I appreciate compliments and I appreciate thoughtful criticism. I also appreciate cookies, big chocolatey ones, feel free to send some of those my way.  But lest there be any doubt, my name is Ally (the standard Scots diminutive of Alistair.)

It rhymes with shally, not shall I?

What could really be done to reduce rape

If the prime aim of the interviews and comments provided by Nick Ross this weekend was to publicise his new book, it is safe to say mission accomplished.

Ross is the veteran presenter of BBC’s Crimewatch series, and now the author of a new book simply called ‘Crime.’ His comments on rape prevention were highlighted by the Mail on Sunday which, he insists, grossly misrepresented and hyped his views. It seems to me that selling serialisation and interview rights to the Mail and then complaining about being misrepresented is a bit like inviting a viper up your trouser leg then complaining about being bitten. Predictably, his comments have invoked a storm of criticism and controversy.

Plenty of other commentators have already pointed out why comparing sexual integrity to theft of valuables is misguided, unhelpful and offensive. Others have talked about victim-blaming and the myths that significant numbers of rapes can be avoided by women adapting their social and sexual habits, clothing or other behaviours. I fully endorse those critiques.

But to Ross’s credit, he makes at least one important and under-appreciated point. He is quite right to observe that many victims of rape do not think of what happened to them as rape. This is something well known to researchers and academics, and is the main reason why crime surveys (such as BCS/CSEW) do not ask respondents ‘have you been raped?’ but something like ‘have you been forced to have sex when you did not want to?’ The latter question reaps vastly higher positive responses than the former. Whether this is accounted for by ignorance of the letter of the law, psychological defence mechanisms or the fuzzy boundaries between coercion and compulsion is hard to say.

What Ross misses is that the exact same applies to rapists. One conclusion that can be drawn from the work of David Lisak and others who have replicated his work is that when men are asked whether they have forced someone to have sex or other sexual contact against their will, disturbingly high numbers will say yes (between about 5% and 15% in different samples). When asked explicitly whether they have raped or assaulted someone, far fewer will admit it.

It may be that many rape victims do not describe the experience as rape because they simply do not understand what constitutes rape in law. It may also be a cognitive defence mechanism – that it is easier to cope with and heal from the trauma of the attack if one doesn’t consider it as a rape. I would suggest the exact same thing applies to rapists.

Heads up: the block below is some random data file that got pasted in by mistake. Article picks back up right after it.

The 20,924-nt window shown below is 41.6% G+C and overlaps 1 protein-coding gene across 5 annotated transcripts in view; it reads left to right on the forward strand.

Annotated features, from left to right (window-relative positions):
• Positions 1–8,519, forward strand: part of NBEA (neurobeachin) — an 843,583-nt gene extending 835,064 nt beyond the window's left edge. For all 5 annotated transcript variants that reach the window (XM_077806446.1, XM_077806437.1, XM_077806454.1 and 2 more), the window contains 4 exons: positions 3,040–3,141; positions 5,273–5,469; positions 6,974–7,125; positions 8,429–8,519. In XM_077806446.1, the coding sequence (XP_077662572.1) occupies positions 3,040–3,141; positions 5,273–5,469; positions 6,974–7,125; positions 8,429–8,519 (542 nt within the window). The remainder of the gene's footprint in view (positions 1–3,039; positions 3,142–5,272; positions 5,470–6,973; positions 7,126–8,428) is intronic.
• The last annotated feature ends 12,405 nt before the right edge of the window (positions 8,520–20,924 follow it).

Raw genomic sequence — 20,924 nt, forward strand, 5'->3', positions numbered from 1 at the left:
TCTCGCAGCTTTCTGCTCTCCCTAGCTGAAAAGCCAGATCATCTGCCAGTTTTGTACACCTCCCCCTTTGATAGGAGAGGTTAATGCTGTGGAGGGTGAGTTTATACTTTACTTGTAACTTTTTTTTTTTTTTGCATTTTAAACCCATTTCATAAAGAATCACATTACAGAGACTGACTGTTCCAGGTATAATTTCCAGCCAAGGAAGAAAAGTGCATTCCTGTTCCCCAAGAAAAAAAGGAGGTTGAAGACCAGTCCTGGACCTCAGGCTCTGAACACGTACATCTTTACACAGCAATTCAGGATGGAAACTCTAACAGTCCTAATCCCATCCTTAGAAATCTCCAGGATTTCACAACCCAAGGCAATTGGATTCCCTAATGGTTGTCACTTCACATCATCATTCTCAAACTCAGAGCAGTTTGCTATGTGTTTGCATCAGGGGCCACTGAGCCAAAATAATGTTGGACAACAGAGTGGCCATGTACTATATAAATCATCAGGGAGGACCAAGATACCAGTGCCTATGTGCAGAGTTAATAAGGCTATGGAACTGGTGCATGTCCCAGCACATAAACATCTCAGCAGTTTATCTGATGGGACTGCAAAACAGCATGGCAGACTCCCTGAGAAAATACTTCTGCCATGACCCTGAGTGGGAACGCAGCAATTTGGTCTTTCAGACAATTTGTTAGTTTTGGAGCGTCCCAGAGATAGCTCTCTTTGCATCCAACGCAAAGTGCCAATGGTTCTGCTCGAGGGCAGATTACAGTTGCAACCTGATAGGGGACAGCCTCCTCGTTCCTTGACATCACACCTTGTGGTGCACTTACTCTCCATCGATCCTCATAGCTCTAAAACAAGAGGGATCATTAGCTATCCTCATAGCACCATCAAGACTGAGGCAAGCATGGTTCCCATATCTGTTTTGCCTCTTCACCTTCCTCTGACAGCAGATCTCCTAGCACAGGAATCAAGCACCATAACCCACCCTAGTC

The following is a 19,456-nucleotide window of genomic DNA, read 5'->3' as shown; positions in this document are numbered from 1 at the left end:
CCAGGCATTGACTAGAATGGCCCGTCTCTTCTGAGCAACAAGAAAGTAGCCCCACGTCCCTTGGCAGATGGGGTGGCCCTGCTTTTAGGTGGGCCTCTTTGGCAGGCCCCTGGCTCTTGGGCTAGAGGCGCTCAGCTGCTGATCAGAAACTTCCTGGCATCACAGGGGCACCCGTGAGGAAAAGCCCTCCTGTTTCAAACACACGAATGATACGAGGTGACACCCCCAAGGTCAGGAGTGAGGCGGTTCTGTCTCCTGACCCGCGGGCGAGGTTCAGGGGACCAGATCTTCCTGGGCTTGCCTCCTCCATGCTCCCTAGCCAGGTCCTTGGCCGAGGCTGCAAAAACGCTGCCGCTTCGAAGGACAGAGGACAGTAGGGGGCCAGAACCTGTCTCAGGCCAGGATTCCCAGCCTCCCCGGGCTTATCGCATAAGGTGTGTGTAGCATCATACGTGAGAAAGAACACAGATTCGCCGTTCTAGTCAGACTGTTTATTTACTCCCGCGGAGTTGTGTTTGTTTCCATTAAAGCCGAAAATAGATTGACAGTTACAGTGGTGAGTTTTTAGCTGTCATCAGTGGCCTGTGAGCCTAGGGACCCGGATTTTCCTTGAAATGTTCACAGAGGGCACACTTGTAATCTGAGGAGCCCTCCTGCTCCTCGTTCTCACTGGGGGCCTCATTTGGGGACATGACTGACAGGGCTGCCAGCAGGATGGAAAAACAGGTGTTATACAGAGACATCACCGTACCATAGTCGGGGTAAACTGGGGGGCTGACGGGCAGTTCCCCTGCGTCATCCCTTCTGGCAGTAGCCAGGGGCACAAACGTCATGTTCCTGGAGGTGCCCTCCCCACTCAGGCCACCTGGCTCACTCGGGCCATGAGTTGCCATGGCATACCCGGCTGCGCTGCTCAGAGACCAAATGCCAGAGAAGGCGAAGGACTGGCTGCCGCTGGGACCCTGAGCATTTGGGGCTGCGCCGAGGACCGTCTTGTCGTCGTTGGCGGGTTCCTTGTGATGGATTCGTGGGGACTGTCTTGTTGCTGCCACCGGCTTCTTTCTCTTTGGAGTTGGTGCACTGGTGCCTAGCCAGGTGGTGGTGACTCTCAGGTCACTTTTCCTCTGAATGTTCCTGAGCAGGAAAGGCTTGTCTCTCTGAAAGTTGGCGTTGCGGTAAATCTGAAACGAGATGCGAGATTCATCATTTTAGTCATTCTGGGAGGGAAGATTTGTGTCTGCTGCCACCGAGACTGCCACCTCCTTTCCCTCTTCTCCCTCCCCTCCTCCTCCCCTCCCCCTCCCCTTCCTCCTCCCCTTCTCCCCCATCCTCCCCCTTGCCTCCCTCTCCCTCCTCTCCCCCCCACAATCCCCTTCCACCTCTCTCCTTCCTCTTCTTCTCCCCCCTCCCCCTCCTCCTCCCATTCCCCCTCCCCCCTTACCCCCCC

One of the important insights contained in Nicholas Groth’s classic typology of sexual offenders is that power rapists – the most common variety – often delude themselves into believing the victim wants what is happening to (usually) her and will come to enjoy it at the time or afterwards. Power rapists may want to buy the victim a drink or a gift after the attack or make conciliatory approaches (sometimes in the form of a half-hearted apology) the next day. In other words, such attackers do not want to think of themselves as rapists.

Last July a thread on Reddit invited users to confess if they had ever raped someone. The results were startling and controversial. One striking feature of the contributions was that many of those who admitted attacks described themselves as having been racked by indecision, doubt and uncertainty.

What this tells us, I think, is that rapists often do not think of themselves as rapists. Just like Nick Ross, and perhaps like many victims, they imagine a rapist to be the man in the bushes with a ski mask, not someone like them, not a (seemingly) ordinary guy who has a few drinks too many and refuses to take no for an answer.

It is vital that everyone understands that, in most respects, rapists are just like any other guy. It is equally important to understand that raping is not normal behaviour. By the best estimates, at least 90% of men will never rape anyone. Other men in the same situation would not do the same thing, because other men are not rapists. People who force sex upon others are statistical, psychological and moral aberrations.